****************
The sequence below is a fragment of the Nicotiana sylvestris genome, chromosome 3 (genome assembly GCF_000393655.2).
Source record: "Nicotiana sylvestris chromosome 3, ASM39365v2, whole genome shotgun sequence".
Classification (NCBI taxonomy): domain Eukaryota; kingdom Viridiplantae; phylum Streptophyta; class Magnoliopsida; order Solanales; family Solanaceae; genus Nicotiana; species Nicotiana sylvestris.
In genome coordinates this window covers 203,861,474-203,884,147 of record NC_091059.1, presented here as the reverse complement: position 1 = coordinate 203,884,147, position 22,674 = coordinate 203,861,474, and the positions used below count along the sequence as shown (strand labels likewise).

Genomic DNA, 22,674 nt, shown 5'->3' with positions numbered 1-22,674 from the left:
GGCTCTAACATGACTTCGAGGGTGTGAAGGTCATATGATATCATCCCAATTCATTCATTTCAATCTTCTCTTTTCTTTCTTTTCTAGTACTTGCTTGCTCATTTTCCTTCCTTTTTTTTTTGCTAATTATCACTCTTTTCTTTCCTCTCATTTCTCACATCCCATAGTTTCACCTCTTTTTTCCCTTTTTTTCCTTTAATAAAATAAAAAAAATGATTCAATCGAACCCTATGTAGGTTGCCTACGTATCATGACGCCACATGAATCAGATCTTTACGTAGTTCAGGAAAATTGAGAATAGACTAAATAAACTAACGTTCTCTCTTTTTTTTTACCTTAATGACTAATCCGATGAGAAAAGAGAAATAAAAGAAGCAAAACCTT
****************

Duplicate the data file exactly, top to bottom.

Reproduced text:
The sequence below is a fragment of the Nicotiana sylvestris genome, chromosome 3 (genome assembly GCF_000393655.2).
Source record: "Nicotiana sylvestris chromosome 3, ASM39365v2, whole genome shotgun sequence".
Classification (NCBI taxonomy): domain Eukaryota; kingdom Viridiplantae; phylum Streptophyta; class Magnoliopsida; order Solanales; family Solanaceae; genus Nicotiana; species Nicotiana sylvestris.
In genome coordinates this window covers 203,861,474-203,884,147 of record NC_091059.1, presented here as the reverse complement: position 1 = coordinate 203,884,147, position 22,674 = coordinate 203,861,474, and the positions used below count along the sequence as shown (strand labels likewise).

Genomic DNA, 22,674 nt, shown 5'->3' with positions numbered 1-22,674 from the left:
GGCTCTAACATGACTTCGAGGGTGTGAAGGTCATATGATATCATCCCAATTCATTCATTTCAATCTTCTCTTTTCTTTCTTTTCTAGTACTTGCTTGCTCATTTTCCTTCCTTTTTTTTTTGCTAATTATCACTCTTTTCTTTCCTCTCATTTCTCACATCCCATAGTTTCACCTCTTTTTTCCCTTTTTTTCCTTTAATAAAATAAAAAAAATGATTCAATCGAACCCTATGTAGGTTGCCTACGTATCATGACGCCACATGAATCAGATCTTTACGTAGTTCAGGAAAATTGAGAATAGACTAAATAAACTAACGTTCTCTCTTTTTTTTTACCTTAATGACTAATCCGATGAGAAAAGAGAAATAAAAGAAGCAAAACCTT